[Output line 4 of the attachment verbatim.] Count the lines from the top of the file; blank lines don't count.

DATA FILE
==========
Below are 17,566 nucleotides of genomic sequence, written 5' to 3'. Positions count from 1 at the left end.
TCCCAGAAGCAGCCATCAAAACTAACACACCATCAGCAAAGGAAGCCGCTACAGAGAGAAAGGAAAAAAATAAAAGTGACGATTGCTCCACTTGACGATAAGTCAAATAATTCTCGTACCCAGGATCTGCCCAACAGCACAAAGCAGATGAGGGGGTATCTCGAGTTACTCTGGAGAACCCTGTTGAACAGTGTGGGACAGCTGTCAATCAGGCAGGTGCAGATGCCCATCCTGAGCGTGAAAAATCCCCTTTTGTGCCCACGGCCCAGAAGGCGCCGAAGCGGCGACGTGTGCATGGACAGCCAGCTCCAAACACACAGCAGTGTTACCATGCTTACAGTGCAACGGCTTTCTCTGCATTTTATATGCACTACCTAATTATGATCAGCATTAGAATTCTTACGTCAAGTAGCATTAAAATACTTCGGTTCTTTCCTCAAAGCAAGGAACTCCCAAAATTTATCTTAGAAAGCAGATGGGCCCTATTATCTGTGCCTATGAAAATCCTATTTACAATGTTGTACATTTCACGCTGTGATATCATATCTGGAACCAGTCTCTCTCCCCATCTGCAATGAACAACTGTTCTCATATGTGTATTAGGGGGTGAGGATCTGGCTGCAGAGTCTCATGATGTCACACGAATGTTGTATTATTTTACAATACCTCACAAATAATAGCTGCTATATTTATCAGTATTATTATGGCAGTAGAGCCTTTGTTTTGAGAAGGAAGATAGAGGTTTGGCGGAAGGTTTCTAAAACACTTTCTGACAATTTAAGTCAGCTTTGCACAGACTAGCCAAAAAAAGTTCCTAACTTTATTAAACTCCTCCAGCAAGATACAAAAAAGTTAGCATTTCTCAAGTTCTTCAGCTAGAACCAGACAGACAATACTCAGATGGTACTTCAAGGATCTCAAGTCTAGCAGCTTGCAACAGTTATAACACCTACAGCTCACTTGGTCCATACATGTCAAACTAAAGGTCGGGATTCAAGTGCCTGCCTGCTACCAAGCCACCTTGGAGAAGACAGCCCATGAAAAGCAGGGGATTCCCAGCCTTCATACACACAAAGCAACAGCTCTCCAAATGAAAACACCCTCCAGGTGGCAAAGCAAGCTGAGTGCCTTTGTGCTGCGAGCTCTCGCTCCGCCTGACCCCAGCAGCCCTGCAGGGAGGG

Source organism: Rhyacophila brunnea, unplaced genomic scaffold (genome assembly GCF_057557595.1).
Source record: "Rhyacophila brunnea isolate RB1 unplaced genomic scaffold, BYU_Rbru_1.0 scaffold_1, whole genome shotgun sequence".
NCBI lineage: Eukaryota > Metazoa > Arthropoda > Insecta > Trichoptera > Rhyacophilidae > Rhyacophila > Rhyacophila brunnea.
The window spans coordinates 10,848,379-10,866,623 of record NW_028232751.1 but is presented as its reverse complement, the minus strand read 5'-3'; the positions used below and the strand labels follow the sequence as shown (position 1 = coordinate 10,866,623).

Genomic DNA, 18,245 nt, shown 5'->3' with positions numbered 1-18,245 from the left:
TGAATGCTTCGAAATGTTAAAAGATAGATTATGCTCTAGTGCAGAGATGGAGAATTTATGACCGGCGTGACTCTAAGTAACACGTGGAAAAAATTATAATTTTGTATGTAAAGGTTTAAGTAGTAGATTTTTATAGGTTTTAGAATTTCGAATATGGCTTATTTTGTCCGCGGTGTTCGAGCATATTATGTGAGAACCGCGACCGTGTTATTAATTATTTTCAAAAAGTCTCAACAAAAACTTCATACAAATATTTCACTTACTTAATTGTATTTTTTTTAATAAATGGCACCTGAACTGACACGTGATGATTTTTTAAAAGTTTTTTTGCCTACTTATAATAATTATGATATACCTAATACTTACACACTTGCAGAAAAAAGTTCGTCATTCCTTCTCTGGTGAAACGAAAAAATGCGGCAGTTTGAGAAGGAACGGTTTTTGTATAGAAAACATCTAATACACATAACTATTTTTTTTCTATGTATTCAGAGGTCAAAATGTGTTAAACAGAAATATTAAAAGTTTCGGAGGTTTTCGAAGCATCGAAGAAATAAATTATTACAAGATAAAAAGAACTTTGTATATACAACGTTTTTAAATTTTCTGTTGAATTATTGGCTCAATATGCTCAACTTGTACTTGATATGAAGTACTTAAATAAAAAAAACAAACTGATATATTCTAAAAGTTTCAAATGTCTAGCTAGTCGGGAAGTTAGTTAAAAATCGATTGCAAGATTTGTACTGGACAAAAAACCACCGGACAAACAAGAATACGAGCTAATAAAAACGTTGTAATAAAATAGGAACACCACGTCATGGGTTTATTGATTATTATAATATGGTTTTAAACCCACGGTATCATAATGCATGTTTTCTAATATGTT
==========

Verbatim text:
Source record: "Rhyacophila brunnea isolate RB1 unplaced genomic scaffold, BYU_Rbru_1.0 scaffold_1, whole genome shotgun sequence".